Petitioner read a statement to the court at sentencing. He asserted that he had been depressed and previously tried to kill himself. He did not intend to harm the police officers, but only wanted them to kill him. He had seen a news report where a man was shot and killed by police officers after threatening them with a machete. Petitioner thought the officers would kill him if he waved a knife at them.

Petitioner further stated he was taking "psych medication" and was told he should have received a psychiatric evaluation prior to his trial, but his trial attorney failed to bring the matter to the court's attention. Petitioner stated he began taking his medications after incarceration and he no longer felt depressed or wanted to kill himself. He still felt like he wanted to die, though, as recently as his previous court hearing.

The trial court questioned counsel about petitioner's statements on taking psychotropic medication. Defensecounsel stated he was not aware that petitioner was taking psychotropic medication. The court further inquired whether there was any reason for counsel to have a bona fide doubt of petitioner's fitness to stand trial. Counsel responded that petitioner "spoke very coherently to me," he "seemed fine," and counsel "had no problem communicating with him." The trial court noted it had not observed anything in petitioner's conduct or appearance indicating a bona fide doubt of his fitness. Petitioner's treatment with psychotropic medication, standing alone, did not raise a presumption of unfitness to stand trial. Accordingly, the trial court proceeded with the sentencing hearing and imposed a 25-year term of imprisonment. The trial court's judgment was affirmed on direct appeal. People v. Brown, No. 1-03-2620 (2005) (unpublished order under Supreme Court Rule 23).

Petitioner then filed a postconviction petition alleging, among other things, that his trial counsel was ineffective for failing to request a fitness hearing. Petitioner alleged he told his attorney that he was taking psychotropic medication, including Zoloft, Seroquel, and Sinequan, both before and after his arrest. He alleged he was taking the psychotropic medication to treat bipolar disorder and depression. He also informed counsel that he attempted suicide before he was arrested and on the day of his arrest. He alleged he was attempting "suicide by police" on the day of the offense. During his trial, he was taking "very heavy psych medication" that affected his ability to comprehend the events. Petitioner alleged he "didn't know exactly what was happening at [his] trial and didn't understand everything at his trial." Petitioner further alleged his trial counsel lied when he informed the trial court that he was unaware petitioner was taking psychotropic medication.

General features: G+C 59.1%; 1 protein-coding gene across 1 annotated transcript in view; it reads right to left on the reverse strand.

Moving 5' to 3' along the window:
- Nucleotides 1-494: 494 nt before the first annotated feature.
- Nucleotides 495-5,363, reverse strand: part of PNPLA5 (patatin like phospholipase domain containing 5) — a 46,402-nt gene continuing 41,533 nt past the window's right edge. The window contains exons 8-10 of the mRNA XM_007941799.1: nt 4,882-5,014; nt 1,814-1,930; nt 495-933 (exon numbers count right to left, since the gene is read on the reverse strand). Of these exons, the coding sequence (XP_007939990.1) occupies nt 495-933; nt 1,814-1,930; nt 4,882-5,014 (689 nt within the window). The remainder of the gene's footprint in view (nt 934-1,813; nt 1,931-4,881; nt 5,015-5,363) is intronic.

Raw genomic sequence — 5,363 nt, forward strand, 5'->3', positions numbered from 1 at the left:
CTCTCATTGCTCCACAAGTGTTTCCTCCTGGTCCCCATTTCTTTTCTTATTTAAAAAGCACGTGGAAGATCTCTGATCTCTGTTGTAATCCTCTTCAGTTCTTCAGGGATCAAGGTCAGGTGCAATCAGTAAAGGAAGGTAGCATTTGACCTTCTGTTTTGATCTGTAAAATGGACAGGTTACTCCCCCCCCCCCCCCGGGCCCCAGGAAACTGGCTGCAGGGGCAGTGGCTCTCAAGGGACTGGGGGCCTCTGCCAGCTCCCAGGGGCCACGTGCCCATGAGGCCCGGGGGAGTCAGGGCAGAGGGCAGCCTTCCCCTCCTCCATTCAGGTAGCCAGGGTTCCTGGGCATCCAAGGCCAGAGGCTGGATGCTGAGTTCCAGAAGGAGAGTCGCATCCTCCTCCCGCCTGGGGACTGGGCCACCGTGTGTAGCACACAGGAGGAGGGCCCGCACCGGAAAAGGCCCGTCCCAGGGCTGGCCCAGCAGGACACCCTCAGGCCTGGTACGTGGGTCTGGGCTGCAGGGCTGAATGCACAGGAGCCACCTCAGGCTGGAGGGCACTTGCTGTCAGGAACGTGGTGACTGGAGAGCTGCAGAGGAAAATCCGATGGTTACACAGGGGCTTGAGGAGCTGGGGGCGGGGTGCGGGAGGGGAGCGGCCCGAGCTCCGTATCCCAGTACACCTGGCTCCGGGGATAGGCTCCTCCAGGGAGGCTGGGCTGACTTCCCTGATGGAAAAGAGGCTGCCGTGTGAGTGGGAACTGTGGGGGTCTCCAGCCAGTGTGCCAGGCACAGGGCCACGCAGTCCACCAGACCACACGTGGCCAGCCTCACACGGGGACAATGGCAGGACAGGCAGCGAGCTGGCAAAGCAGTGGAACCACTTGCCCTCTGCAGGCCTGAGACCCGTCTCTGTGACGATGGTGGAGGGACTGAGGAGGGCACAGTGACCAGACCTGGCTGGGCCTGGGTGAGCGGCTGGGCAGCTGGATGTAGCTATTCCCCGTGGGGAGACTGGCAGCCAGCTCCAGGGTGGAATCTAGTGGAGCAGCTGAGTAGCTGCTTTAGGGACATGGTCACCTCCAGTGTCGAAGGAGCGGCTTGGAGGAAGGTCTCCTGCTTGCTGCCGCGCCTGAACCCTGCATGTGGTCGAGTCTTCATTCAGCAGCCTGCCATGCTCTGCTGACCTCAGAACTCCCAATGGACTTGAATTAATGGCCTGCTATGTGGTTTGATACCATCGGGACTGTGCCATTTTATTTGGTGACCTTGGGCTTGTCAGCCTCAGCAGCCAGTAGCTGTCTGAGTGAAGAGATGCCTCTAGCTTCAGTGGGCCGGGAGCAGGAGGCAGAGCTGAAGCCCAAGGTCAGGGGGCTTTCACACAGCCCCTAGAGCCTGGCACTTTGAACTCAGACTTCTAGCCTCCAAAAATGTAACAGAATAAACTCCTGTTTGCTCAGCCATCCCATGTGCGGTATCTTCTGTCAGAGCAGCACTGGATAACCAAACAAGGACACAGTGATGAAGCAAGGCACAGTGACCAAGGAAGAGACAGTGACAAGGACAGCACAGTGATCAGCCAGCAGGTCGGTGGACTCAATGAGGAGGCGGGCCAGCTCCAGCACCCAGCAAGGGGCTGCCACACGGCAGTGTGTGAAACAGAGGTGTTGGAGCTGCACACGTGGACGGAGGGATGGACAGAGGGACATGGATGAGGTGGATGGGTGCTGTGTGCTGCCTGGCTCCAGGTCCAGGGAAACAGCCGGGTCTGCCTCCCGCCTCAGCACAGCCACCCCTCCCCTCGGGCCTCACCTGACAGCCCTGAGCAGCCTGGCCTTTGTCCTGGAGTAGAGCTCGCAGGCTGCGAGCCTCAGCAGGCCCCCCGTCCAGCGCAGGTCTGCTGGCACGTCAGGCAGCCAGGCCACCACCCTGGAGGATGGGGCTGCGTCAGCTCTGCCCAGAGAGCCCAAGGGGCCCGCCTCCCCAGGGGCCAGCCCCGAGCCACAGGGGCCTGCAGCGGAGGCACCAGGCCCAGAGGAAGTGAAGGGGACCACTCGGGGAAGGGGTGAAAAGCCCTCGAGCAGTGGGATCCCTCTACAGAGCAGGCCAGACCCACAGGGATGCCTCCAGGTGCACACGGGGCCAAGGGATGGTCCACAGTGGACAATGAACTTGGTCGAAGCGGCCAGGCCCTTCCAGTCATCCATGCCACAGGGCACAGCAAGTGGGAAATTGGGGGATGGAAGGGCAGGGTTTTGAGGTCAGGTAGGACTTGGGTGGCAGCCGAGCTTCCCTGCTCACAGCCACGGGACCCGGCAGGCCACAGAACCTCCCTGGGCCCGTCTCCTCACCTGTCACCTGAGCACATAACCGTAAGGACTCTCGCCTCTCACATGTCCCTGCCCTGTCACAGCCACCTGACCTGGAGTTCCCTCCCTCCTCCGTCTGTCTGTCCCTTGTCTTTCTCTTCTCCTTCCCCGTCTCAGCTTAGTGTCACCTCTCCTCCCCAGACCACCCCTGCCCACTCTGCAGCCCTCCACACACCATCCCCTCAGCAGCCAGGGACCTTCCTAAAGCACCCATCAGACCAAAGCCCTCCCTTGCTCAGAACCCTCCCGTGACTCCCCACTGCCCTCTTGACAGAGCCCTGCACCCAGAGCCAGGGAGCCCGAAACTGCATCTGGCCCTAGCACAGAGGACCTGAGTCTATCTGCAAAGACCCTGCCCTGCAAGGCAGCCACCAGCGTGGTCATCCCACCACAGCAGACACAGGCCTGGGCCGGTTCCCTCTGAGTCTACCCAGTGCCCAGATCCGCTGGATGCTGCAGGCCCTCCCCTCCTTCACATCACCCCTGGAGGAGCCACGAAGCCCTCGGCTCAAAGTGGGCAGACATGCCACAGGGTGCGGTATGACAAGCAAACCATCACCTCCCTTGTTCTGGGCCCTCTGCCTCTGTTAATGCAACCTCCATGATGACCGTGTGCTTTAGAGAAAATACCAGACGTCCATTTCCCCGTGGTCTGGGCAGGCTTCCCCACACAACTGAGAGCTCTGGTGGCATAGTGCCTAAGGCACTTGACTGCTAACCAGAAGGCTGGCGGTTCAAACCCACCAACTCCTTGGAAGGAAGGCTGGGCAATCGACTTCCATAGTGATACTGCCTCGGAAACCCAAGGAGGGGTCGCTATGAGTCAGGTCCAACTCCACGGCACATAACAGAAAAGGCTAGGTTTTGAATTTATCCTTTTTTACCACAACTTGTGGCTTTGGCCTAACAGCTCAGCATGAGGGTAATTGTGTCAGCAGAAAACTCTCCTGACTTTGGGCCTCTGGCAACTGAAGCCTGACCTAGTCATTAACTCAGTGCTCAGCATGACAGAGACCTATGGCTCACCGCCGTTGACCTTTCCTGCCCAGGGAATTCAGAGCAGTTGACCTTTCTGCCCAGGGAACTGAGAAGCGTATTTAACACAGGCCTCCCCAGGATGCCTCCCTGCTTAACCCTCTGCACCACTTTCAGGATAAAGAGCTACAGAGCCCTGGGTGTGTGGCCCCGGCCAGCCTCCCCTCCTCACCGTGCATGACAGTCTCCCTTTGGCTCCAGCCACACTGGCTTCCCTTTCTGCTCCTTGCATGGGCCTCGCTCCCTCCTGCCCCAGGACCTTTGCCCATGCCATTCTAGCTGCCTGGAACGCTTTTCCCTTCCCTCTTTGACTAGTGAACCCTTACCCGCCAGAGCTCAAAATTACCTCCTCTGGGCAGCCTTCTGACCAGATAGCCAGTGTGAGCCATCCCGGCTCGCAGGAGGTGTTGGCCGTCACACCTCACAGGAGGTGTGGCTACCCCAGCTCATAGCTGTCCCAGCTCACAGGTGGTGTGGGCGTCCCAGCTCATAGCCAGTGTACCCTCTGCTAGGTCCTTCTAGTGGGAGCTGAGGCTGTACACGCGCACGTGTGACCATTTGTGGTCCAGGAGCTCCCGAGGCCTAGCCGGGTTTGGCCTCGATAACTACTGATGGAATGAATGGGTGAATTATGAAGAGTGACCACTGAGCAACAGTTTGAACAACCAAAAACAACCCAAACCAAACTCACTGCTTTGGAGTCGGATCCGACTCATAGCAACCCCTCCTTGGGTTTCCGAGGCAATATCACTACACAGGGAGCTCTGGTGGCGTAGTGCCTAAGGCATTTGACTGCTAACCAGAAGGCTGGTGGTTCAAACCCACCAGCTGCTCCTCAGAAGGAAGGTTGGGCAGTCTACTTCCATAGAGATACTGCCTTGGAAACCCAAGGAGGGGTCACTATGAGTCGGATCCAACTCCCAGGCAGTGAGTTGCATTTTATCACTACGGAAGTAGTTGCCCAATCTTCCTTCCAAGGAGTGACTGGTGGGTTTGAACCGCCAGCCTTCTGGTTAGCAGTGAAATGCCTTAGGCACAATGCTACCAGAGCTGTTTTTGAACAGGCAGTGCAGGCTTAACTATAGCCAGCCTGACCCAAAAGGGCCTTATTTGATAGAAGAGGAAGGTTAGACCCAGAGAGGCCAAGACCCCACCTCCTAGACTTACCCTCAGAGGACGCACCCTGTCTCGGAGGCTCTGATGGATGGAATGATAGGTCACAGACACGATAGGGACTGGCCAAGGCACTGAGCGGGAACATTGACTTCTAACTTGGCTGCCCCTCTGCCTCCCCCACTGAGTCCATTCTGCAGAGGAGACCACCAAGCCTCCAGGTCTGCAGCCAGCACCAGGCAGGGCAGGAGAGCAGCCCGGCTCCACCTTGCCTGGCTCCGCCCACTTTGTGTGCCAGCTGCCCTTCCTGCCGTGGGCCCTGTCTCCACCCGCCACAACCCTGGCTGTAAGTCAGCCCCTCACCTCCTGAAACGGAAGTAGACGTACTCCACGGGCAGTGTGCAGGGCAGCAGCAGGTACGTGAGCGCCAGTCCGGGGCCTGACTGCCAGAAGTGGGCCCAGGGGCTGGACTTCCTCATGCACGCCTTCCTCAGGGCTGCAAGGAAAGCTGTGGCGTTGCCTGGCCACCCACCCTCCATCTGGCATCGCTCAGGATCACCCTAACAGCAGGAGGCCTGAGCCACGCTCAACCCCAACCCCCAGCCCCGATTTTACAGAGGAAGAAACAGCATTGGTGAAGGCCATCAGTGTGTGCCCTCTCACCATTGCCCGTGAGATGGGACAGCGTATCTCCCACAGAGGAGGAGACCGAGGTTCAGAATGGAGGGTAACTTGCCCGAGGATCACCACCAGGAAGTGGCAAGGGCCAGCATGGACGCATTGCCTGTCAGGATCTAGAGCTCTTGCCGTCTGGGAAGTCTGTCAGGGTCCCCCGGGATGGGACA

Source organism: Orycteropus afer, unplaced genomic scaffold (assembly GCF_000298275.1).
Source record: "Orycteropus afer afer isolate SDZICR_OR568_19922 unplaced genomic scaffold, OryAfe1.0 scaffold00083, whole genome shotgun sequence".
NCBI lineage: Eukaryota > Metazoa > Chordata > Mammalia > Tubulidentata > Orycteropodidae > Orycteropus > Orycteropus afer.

Petitioner also alleged his attorney only visited him for a few minutes before each hearing. Petitioner believed his attorney was too preoccupied with his father's death to represent petitioner adequately. Petitioner alleged he stopped taking some of his medications to draft his postconviction petition.

Petitioner appended to his petition medical records documenting his bipolar disorder and his medications to treat it. Additionally, he provided affidavits from his mother and aunt attesting that petitioner's mother informed trial counsel petitioner was taking medication to treat his bipolar disorder. Petitioner's mother also averred she told counsel petitioner had attempted suicide on several occasions. Petitioner's mother and aunt averred trial counsel lied to the court when he stated he had no knowledge of petitioner's mental illness or medications.

The trial court summarily dismissed the petition. The court ruled petitioner's claim of ineffective assistance of counsel for failure to request a fitness hearing was barred by res judicata because the appellate court considered that claim on direct appeal. The trial court further found the petition was frivolous and patently without merit. Petitioner was assessed $155 in fees and court costs under section 22-105 of the Code for filing a frivolous postconviction petition.

On appeal, petitioner contended he stated the gist of a constitutional claim that his trial counsel was ineffective for failing to request a fitness hearing. Petitioner also challenged the trial court's imposition of fees and court costs.